But the Enduro man in me now beckoned. Liam in exchange for my time the previous day had advised ‘No don’t do the Ring of Kerry. It’s nice, but not the Bikers route. Do this not on the guides…!’ So we now headed for it and as we did we passed this.
It’s smooth isn’t it?
There were cars parked on this beach. I wanted my first go off road with the famed GS. The first go on 2 wheels off road so I remembered my 4x4 rules. ‘Don’t do it when other people are about. OK, some but not out there. Never go off road alone I was alone …. A fact … So? Never do a stretch unless you have walked it first I walked some but wasn’t going to walk the mile long beach!. Seek local knowledge I asked ‘is the tide coming in’ to a few tourists. Never go above 20mph…ooops.

Off we went and the dream was delivered immediately. The sand was hard. We got into the surf and I noted mentally I should write to BMW to add additional fairings to stop my boots getting wet. I nodded to a couple playing with their power kite in the surf. Then I stood up as I had seen Enduro bikers do in the photos and the dream popped away.

There was sea to our right but there was now sea in front of us! ‘Don’t stop you will sink’. We headed for the dry having dismissed riding through the ‘rip’ ahead as too risky. But this ‘rip’ going out had left loads of uneven sand and in we went. Riding the bumps and remembering the chap who sold me the bike ‘keep your speed up if you get into trouble.’ Onwards we bounced till finally one dip was too much and the bike had to do its first duty and get me clear. I departed through the right mirror breaking it. I landed heavy on my upper thigh on a mound in the humpy sand and immediately heard my top box land next to me having done the designed BMW stress release.

I lay still in pain. But I remembered my training at the Edge. Don’t move till you know you are OK ….. good words Harley D. Motionless still but now hearing the engine on the bike still running. It carried on and then it beeped and shut down…… I wondered if Berlin had over designed the craft not to shut down immediately in the horizontal just in case it was still being ridden.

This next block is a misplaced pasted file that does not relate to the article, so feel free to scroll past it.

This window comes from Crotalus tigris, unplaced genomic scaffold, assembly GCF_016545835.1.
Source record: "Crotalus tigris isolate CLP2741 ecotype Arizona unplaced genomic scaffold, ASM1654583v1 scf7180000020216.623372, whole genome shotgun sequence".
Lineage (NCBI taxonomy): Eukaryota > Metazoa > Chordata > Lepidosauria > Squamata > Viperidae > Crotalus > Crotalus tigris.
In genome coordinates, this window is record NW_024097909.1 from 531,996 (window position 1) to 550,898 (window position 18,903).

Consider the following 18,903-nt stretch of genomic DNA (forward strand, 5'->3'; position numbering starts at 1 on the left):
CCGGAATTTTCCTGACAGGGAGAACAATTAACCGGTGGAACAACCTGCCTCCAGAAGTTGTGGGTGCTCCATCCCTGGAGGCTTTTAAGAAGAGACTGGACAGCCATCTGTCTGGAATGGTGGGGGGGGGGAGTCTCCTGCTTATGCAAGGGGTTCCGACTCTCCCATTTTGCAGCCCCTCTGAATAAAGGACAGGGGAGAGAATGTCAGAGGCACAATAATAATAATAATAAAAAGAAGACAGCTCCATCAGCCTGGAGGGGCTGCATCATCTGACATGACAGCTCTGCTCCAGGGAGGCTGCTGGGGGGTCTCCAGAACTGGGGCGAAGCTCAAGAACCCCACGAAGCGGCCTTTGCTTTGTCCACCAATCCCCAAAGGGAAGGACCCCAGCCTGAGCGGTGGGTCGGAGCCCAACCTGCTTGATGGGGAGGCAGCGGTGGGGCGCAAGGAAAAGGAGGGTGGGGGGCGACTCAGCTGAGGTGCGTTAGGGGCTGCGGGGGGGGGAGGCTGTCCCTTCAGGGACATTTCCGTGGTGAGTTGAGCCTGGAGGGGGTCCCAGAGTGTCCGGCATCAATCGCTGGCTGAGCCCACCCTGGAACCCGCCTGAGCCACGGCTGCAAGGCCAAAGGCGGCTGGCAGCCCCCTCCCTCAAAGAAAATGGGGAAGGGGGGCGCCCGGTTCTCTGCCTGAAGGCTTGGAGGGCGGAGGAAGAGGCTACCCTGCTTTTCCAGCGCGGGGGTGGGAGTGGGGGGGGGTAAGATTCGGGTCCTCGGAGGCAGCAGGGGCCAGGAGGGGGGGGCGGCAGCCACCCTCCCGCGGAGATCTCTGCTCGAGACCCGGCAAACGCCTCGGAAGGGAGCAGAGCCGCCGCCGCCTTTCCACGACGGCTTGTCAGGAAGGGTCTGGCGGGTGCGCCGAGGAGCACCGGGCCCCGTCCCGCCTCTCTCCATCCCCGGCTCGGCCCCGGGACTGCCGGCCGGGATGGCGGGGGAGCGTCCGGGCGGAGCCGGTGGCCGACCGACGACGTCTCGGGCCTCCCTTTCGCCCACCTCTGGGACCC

As the pain decreased I became aware my helmet was floating in a sea puddle. The time came to test the bones with some muscle activity…… I was sore but fine.

Our top box I immediately retrieved from another puddle along with some bits that had left the bike as they stood proud in the clean sand. I got all our bits, as it turned out, standing out from this purity. Now, for the bike itself.

A video I saw in the showroom, advertising the course I should have gone on before trying this, was the key. I got the bike upright, as this is the first pride of a biker. I got on and the engine kicked in sure as only a German can do. But we did not move except down as the rear wheel berried itself in the quick sand.

The water inching towards us. It occurred to me to grab the camera just in case I never saw the bike again. But the ‘Divine Feminine’ and her mate where already nearing at this time.

‘Where did all this sea come from?’ I said to myself. It’s a beach you fool! I cell phoned my dealer for advice and to connect me to the recovery service quick. ‘How long have you got?’ that Duncan said. ‘An hour for the tide but the Rip will get me within 30mins.’ ‘Get some help, David, the only way is to manually lift the bike out. You can’t do it yourself!’ Duncan, I would go to war with as he is that sort of bloke, but I don’t think he really knew the plight we were in then.

At this point the Divine Feminine said ‘His bike is up but I think he is in trouble.’ As they had enough of their kite in the surf they returned to their car on the dry sands. By this time Duncan had done enough. I did the extended wave at the two and they walked from their car to me.

Introductions were minimal that is why I can’t remember the names of these heroes from Kent. She and her chosen man just got down and dug with bear hands. Squatted down in her digging she said ‘We’re off road bikers, by the way, and used to this.’ I did contribute with the lifting of 200kg but they freed the beast. The disc brakes now completely locked the wheels with the sand and hence pushing nor propulsion mattered. They washed the brakes with the sea. Then we pushed the miss treated perfection out of the quick sand.

The Catholic, that is me, now expected forgiveness after punishment. The Devine Feminine now gave the later. Her man rode the bike to safety and without her help I carried the top box, helmet and bits myself the quarter of a mile at her divine pace to their car.

The Mystery Motorrad not on the system nor web.
The BMW rescue service in Germany then contacted when I was on semi tarmac to say they did not know where I was. I told them. They said Dublin is the nearest dealer. I wasn’t going there! But I insisted there was one in Cork, much nearer, and I was sure as I visited just yesterday.

I rode the bike back to Dingle slowly and spent an unexpectedly therapeutic couple of hours Jet Washing the Beauty. Sand had got everywhere…. Even under the seat…. And after we had 4 jet washes, and again one at the Motorrad, sand kept appearing for the rest of the Quest.

The idea came to me this would be an ideal place to keep live bait for sea fishing . Just to extend that Enduro Experience.